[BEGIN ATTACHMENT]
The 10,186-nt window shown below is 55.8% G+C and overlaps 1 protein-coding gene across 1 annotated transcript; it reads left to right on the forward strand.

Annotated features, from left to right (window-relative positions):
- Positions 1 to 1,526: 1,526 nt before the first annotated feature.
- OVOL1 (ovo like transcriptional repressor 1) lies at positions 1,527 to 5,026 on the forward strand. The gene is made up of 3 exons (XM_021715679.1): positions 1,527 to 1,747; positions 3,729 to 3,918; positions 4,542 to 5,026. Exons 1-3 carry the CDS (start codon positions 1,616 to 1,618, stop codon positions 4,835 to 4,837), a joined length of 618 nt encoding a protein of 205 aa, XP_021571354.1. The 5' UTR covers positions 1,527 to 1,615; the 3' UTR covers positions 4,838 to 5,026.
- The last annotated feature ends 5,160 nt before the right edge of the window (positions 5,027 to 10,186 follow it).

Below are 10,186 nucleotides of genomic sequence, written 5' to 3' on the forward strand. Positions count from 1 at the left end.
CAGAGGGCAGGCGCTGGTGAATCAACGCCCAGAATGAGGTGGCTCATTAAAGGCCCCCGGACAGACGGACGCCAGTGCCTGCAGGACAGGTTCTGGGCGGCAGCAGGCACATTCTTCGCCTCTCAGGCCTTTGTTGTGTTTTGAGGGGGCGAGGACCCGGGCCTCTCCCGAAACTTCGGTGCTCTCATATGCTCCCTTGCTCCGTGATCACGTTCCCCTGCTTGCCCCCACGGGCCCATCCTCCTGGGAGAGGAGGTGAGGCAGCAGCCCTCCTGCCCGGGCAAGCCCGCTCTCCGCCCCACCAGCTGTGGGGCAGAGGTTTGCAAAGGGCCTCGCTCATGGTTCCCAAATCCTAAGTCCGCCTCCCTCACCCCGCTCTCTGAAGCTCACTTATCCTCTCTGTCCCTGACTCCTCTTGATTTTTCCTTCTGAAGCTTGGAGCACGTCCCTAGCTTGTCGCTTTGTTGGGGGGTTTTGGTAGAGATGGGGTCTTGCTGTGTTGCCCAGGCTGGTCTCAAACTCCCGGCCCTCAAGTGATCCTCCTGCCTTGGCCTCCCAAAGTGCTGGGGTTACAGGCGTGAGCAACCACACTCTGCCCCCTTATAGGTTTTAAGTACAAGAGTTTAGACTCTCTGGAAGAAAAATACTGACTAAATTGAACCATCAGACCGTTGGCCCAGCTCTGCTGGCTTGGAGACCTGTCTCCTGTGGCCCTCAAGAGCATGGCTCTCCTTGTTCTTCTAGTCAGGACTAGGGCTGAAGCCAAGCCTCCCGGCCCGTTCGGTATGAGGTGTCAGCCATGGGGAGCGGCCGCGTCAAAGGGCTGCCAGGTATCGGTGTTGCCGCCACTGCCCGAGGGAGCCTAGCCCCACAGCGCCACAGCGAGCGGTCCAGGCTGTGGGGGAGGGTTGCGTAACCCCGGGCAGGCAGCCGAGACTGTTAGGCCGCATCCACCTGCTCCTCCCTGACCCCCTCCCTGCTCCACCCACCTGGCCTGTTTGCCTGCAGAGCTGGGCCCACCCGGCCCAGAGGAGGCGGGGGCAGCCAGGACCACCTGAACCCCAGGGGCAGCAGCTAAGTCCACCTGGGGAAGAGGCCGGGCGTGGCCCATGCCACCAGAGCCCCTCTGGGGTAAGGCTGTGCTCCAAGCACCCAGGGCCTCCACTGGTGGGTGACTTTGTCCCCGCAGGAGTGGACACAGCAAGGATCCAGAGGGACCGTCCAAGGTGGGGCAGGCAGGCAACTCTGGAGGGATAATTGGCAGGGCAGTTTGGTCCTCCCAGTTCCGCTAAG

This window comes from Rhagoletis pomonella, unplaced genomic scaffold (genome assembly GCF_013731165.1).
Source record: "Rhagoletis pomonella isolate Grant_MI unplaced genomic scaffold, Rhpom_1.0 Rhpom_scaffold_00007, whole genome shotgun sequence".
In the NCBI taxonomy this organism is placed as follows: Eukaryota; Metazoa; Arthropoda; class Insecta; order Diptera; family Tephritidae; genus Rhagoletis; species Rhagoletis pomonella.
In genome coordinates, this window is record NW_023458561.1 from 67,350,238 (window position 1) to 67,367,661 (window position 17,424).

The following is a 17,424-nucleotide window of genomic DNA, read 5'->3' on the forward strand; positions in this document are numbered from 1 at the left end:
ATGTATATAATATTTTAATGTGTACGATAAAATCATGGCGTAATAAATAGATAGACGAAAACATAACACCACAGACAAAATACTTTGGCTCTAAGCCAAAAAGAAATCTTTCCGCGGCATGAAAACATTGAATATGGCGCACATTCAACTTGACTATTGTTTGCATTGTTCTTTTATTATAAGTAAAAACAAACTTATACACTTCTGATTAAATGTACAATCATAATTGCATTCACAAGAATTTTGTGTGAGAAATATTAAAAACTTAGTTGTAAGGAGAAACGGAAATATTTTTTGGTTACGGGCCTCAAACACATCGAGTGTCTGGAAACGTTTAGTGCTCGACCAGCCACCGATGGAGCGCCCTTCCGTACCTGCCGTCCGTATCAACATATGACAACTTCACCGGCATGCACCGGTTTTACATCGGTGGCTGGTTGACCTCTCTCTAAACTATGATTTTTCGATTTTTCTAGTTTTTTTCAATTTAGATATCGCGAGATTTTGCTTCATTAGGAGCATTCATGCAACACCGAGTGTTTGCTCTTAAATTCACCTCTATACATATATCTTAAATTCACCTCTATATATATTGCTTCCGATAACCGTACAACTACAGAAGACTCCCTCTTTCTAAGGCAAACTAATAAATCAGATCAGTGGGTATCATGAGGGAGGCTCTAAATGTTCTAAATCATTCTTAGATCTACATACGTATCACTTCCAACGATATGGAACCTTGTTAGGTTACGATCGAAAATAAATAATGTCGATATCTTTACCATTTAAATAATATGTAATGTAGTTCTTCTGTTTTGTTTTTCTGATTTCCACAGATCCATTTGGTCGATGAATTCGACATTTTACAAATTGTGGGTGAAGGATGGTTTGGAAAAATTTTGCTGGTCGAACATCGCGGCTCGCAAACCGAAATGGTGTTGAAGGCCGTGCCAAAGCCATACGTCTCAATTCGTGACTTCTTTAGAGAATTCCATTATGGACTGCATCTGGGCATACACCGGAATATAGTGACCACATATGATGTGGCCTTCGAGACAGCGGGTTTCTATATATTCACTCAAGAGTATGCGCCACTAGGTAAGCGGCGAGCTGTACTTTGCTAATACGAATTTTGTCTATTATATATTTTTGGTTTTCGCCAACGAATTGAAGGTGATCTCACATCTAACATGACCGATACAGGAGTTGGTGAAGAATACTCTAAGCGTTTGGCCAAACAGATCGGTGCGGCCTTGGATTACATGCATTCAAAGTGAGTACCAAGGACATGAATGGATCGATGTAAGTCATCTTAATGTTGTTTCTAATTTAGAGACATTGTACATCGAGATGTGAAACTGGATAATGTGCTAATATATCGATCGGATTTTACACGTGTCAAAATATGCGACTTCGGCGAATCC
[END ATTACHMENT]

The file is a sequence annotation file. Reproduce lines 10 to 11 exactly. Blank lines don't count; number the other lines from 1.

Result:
In the NCBI taxonomy this organism is placed as follows: Eukaryota; Metazoa; Arthropoda; class Insecta; order Diptera; family Tephritidae; genus Rhagoletis; species Rhagoletis pomonella.
In genome coordinates, this window is record NW_023458561.1 from 67,350,238 (window position 1) to 67,367,661 (window position 17,424).